In case you miss our weekly reviews of new Guitar Hero games, Activision's franchise is quite popular, and always in rotation from one big release to the next. Being there on day one with the original Guitar Hero on PS2 I'm of the firm belief that too much of a good thing can turn into a bad thing, and then eventually nosedive into the ground faster than the Tony Hawk franchise did. Sorry, but it's true. On the other hand, however, there are more and more new people picking up Guitar Hero with every version that hits, and on Wii it's selling to a huge audience at an astonishing rate -- faster than the other systems. Guitar Hero may seem like the "same old song and dance" for many hardcore gamers, but there's no denying that the series can still capture people in 2009 like it did in 2006, and GH5 brings it bigger than any other version to date.
And for those hardcore gamers out there looking for the next big leap in Wii tech and music gaming, we're in luck. Developer Vicarious Visions is known for pushing the system, and that's exactly what the company has done with Guitar Hero 5. For some hardcore gamers it may just be another GH title to drop in and play at parties. For others, however, it's obvious that this is the Guitar Hero to get on Wii, and a game that's truly pushing boundaries in every facet.
There's an insane amount of content within Guitar Hero 5, so rather than rattle on for pages at a time on each mode specifically I'll give you the overview, and we can get right into what works. After all, we've detailed all these modes in our hands-on offerings as well. On the overall front Guitar Hero 5 is a huge push in the right direction for the franchise, incorporating the same band play philosophy as World Tour, now with a laundry list of fixes to go with it. The new band moments are a simple way of capturing the teamwork aspect of the game, and while they're glorified star power lines they're another layer of depth. The interface has been changed during play, and it's much better. Star power is individual, beginner mode is as simple as it gets, often letting players hold any fret and just strum along with the note positions, and on Wii the music quality has been upped. DLC from World Tour works with GH5 after a quick free update that adds the new band moments and ups the audio quality of songs. In addition the first chunk of back-logged music from World Tour – allowing you to actually import the on-disc songs into GH5 – is releasing today at a price of 350 Wii points for 35 songs, and Activision will be updating the store with the rest (and Smash Hits) as licensing is finalized on all the songs again. At 10 cents a song to re-license and update the on-disc tracks that deal is by far and away worth it. This will also apply to the rest of the songs on World Tour, and Smash Hits as well. That's a huge list of music right off the bat.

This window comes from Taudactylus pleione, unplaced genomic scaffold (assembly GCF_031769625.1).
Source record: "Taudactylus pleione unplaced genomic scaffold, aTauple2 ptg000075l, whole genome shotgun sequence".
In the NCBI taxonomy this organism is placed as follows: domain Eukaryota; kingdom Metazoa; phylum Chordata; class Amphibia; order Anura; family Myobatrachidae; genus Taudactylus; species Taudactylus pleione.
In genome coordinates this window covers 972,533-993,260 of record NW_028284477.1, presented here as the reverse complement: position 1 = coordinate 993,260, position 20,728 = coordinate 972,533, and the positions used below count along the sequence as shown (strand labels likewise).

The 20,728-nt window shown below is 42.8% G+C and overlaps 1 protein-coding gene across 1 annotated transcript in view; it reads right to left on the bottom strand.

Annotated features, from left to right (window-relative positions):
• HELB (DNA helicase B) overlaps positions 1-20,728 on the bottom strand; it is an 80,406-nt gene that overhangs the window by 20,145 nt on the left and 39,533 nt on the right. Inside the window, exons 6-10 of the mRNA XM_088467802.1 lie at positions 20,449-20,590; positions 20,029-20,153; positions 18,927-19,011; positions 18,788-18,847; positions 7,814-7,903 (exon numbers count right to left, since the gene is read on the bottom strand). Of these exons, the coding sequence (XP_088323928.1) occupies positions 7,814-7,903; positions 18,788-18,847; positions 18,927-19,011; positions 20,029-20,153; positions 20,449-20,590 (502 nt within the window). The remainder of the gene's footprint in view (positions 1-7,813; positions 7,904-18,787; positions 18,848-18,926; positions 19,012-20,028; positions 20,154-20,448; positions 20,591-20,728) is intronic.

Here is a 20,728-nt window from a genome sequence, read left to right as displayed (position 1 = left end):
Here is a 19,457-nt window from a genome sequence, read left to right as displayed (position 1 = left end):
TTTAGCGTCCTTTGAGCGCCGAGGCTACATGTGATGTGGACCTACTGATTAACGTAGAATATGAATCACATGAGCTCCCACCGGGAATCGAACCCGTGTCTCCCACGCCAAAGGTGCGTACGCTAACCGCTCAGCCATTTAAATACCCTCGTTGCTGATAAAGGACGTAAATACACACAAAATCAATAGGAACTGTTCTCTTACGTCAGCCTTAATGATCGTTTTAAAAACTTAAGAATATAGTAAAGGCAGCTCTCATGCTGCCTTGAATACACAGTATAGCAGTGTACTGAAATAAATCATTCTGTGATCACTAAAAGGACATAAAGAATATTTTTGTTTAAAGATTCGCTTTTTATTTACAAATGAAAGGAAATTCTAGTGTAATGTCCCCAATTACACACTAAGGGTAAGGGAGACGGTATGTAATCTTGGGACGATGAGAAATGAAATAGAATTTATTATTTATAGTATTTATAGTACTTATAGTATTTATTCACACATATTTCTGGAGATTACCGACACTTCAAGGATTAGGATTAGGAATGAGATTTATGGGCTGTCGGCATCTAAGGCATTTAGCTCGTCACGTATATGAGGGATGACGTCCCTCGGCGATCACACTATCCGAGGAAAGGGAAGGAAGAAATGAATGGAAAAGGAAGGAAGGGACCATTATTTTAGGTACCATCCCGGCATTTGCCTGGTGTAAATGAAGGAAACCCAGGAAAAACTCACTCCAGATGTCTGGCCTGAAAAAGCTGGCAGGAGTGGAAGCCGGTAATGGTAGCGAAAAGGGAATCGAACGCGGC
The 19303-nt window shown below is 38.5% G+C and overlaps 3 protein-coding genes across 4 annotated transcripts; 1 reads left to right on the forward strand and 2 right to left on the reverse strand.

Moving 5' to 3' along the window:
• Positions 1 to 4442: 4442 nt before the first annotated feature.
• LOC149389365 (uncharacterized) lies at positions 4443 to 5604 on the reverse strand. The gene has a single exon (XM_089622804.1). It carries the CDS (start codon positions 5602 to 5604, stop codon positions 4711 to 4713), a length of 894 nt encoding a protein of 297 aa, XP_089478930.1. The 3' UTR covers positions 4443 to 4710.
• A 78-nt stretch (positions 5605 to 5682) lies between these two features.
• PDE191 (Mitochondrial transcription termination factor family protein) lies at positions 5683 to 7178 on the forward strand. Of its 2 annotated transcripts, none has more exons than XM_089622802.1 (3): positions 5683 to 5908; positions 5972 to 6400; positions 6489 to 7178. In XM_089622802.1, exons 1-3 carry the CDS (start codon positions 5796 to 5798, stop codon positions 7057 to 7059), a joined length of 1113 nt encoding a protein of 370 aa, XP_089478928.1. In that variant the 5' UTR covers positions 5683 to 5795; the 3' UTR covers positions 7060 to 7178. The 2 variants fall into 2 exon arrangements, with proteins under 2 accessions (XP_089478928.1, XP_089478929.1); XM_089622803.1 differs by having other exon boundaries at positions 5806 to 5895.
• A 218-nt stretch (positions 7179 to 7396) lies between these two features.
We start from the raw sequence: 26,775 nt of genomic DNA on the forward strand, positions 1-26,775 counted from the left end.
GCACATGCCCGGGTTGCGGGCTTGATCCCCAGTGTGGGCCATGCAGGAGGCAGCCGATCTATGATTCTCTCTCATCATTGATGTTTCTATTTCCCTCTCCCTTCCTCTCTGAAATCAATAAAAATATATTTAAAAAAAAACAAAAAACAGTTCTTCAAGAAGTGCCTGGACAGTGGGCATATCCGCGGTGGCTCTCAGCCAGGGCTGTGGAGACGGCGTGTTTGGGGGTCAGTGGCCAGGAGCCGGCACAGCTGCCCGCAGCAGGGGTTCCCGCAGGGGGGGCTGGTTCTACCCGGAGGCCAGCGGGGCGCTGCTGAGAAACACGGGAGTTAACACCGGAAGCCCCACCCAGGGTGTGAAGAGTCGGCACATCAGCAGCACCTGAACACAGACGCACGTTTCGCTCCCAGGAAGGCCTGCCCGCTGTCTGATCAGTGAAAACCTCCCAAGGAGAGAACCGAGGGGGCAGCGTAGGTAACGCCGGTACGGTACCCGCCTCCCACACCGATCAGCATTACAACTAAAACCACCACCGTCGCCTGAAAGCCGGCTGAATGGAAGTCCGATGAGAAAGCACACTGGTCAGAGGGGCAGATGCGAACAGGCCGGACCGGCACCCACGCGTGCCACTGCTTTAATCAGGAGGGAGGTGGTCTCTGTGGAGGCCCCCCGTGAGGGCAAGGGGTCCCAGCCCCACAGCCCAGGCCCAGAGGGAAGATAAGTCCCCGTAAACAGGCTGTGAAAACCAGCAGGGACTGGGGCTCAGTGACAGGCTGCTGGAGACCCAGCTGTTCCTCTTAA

On the Wii front though things are going in a very important direction, and it's going to set new standards on the system. Once again auto login is included in the game, so you can boot, go online, and never be disconnected from your friends, the music shop, and news updates. The removal of friend codes this year is also a huge advancement, instead having the game auto-detect Wii system codes and plug those in. Want new friends? Add their system